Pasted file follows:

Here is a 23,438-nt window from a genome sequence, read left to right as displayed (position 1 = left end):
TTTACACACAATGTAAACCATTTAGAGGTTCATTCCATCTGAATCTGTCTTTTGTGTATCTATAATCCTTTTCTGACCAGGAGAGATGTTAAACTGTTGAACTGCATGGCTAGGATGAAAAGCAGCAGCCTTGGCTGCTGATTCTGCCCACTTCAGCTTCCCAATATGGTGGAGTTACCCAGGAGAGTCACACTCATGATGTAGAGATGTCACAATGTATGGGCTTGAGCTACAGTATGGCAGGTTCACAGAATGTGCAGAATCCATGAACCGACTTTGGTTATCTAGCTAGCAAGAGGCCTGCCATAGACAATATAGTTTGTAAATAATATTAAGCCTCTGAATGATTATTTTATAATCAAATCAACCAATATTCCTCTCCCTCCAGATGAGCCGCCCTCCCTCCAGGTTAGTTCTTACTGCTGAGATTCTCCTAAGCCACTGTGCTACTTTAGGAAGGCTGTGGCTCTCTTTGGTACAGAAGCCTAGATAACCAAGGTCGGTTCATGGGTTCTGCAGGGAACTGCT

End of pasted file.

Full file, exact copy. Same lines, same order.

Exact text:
Here is a 23,438-nt window from a genome sequence, read left to right as displayed (position 1 = left end):
TTTACACACAATGTAAACCATTTAGAGGTTCATTCCATCTGAATCTGTCTTTTGTGTATCTATAATCCTTTTCTGACCAGGAGAGATGTTAAACTGTTGAACTGCATGGCTAGGATGAAAAGCAGCAGCCTTGGCTGCTGATTCTGCCCACTTCAGCTTCCCAATATGGTGGAGTTACCCAGGAGAGTCACACTCATGATGTAGAGATGTCACAATGTATGGGCTTGAGCTACAGTATGGCAGGTTCACAGAATGTGCAGAATCCATGAACCGACTTTGGTTATCTAGCTAGCAAGAGGCCTGCCATAGACAATATAGTTTGTAAATAATATTAAGCCTCTGAATGATTATTTTATAATCAAATCAACCAATATTCCTCTCCCTCCAGATGAGCCGCCCTCCCTCCAGGTTAGTTCTTACTGCTGAGATTCTCCTAAGCCACTGTGCTACTTTAGGAAGGCTGTGGCTCTCTTTGGTACAGAAGCCTAGATAACCAAGGTCGGTTCATGGGTTCTGCAGGGAACTGCT